In St. Louis, the local pizza, made with a crispy yeast-free crust and a processed cheese called Provel, tends to spark nostalgia among the natives but can be puzzling to outsiders, who may be turned off by the idea of processed cheese on pizza. "The crust and Provel have to be together to make it a St. Louis pizza," says Miguel Carretero, owner of Guido's Pizzeria and Tapas in St. Louis. "Provel is a St. Louis institution. We even put it on salad."

Although Quad Cities and Detroit pizza ingredients can be sourced pretty easily here in the Washington area, a St. Louis expat craving a taste of home hasn't always had it so easy. Dating to the 1940s, Provel is made from white cheddar, provolone, Swiss cheese and a touch of "smoke flavor" and is difficult to find outside St. Louis. Now, however, through the magic of the Internet, Provel can be shipped right to your door.

That turn of events has been a game changer for Dawn Reeves, allowing her to finally make the pizza of her childhood, 800 miles from her hometown. Now living in Takoma Park, Md., Reeves grew up eating St. Louis's famous Provel-smothered pizza, a dish that brings back taste memories. "When I was a kid, we used to go to this pizza place that no longer exists called Luigi's. My parents went there a lot, and they also took my sister and I there with them," she says. "When I think of it, it just brings back a really good feeling. I can see its dark wood and turquoise curtains and almost taste the pizza, which my parents would always order with hamburger and onion, light on the tomato sauce."

Although pizza may be, in the general sense, just dough, cheese and tomato sauce, the truth is that there are pizzas being made in towns across the United States that reflect their origins, far beyond the well-known varieties from Chicago, New York and New Haven, Conn., evoking taste memories for locals that they take with them no matter where they settle as adults.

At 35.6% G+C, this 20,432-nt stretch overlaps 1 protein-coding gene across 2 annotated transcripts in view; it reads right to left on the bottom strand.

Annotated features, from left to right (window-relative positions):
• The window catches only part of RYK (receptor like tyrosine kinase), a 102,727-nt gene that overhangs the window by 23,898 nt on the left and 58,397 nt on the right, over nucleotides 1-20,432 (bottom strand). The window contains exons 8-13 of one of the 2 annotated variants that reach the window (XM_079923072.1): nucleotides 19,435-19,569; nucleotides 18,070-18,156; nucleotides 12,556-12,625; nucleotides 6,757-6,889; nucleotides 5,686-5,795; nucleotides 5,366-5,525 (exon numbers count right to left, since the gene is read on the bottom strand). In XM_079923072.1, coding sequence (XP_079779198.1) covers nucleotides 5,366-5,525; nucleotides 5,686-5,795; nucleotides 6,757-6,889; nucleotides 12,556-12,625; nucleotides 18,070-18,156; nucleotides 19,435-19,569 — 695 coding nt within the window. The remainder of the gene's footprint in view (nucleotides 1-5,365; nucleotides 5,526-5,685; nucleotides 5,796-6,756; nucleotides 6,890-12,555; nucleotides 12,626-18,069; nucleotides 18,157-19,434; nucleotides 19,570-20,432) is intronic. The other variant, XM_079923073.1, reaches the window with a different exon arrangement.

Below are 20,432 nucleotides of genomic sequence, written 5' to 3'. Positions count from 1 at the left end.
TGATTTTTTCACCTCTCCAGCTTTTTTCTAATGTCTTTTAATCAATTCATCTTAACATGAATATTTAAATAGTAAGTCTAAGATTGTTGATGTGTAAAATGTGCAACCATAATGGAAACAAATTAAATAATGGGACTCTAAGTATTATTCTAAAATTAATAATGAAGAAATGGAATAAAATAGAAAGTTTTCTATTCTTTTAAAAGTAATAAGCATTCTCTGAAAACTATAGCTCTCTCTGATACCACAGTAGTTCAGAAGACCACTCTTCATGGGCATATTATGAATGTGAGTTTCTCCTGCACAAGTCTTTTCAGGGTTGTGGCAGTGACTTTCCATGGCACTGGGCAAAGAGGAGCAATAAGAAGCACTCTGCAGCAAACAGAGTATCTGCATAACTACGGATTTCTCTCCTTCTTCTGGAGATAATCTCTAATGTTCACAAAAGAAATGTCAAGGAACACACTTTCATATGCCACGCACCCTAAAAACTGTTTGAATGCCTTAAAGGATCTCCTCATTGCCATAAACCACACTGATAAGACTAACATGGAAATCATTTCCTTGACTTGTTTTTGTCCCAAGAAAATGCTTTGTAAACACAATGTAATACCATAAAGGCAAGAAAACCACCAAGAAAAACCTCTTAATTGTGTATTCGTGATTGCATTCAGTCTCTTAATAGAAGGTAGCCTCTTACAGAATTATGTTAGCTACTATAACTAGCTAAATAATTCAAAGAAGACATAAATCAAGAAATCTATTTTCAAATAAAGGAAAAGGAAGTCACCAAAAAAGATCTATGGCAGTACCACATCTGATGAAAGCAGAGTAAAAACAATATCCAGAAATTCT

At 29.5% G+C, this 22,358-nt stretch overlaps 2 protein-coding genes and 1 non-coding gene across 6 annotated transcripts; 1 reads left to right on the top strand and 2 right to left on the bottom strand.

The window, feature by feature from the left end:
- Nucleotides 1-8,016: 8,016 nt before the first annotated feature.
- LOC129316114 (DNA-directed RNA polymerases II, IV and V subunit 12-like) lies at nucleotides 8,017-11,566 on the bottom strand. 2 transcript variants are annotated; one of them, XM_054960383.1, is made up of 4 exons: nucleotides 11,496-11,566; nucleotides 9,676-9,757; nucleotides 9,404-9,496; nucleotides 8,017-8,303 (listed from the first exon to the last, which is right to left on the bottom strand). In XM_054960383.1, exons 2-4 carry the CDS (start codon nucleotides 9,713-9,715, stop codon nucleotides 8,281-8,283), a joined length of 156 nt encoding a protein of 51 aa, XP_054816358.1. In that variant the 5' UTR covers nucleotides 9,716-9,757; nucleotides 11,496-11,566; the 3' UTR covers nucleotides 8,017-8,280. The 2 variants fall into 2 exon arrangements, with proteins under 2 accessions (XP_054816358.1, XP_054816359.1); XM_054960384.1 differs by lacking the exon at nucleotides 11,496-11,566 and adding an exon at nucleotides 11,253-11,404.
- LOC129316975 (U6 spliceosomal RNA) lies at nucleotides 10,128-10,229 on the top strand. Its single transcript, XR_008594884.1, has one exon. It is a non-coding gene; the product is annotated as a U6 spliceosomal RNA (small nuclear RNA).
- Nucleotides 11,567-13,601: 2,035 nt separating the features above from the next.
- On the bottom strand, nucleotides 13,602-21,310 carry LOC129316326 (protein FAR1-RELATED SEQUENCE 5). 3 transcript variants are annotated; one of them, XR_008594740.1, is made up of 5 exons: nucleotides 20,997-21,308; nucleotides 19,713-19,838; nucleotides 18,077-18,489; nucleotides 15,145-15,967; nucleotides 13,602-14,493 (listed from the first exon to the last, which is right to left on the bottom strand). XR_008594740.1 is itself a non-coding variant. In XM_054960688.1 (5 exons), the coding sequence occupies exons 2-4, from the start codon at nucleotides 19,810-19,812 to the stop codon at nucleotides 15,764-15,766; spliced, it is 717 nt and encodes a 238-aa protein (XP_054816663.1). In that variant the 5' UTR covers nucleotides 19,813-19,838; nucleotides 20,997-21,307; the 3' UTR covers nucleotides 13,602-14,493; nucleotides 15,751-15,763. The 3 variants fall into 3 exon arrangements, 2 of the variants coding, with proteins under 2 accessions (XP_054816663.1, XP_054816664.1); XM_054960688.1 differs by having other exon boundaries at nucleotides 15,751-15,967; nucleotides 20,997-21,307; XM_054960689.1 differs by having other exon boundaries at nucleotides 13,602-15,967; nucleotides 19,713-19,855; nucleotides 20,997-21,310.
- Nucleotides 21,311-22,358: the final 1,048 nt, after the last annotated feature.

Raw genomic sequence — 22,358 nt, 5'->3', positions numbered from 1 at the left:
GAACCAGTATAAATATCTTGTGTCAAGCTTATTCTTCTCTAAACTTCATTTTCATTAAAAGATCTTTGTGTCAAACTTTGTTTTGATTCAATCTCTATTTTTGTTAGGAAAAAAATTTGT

In St. Louis, a big part of the taste memory is that Provel cheese, forming a gooey blanket over a sweet tomato sauce on top of a thin crackerlike crust, the whole cut into small squares, known as "party-cut." A pared-down pizza, it's a first-rate foil for a local commodity - beer - perfectly matched with the crisp American lager being brewed at Anheuser-Busch, just down the street from places like Guido's. Even Reeves's husband, Jonathan, head brewer at Port City Brewing in Alexandria, Va., says there are things that call for a Bud, and St. Louis pizza is one of them.

"When Jonathan and I got married, we had our rehearsal dinner at a place called Cicero's and served St. Louis-style pizza," Dawn Reeves says. "I think I would have served pizza at the wedding if I could have gotten away with it."

At Loui's Pizza just outside Detroit, Chianti is the drink of choice to accompany Detroit-style pizza, with its thick, airy crust, similar to focaccia. The local pizza, based on a Sicilian version called sfinciuni, is especially characterized by its heavy baking pans, which can be traced to Detroit's auto industry. Gus Guerra, credited with inventing the Detroit style of pizza just after World War II, is said to have used an automotive parts tray (a square pan made of blue steel) that he got from a friend who worked in an auto plant. Randazzo has since worked with Lloyd Pans to develop a heavy anodized coated-aluminum version just for the pizzas, and for sale to home cooks. Investing in a specific baking pan to make authentic Detroit pizza at home seems a small price to pay once you consider that you'd need to install a coal-fired oven to get that light coating of soot on a New Haven-style pizza, or that a properly fired Neapolitan crust must be blasted at 900 degrees to create the perfect crunch.

"Other pans work," says Randazzo, "but the integrity of the pizza is better when it's baked in a heavier pan, giving the color, texture and crunch that give the Detroit-style pizza that caramelized exterior."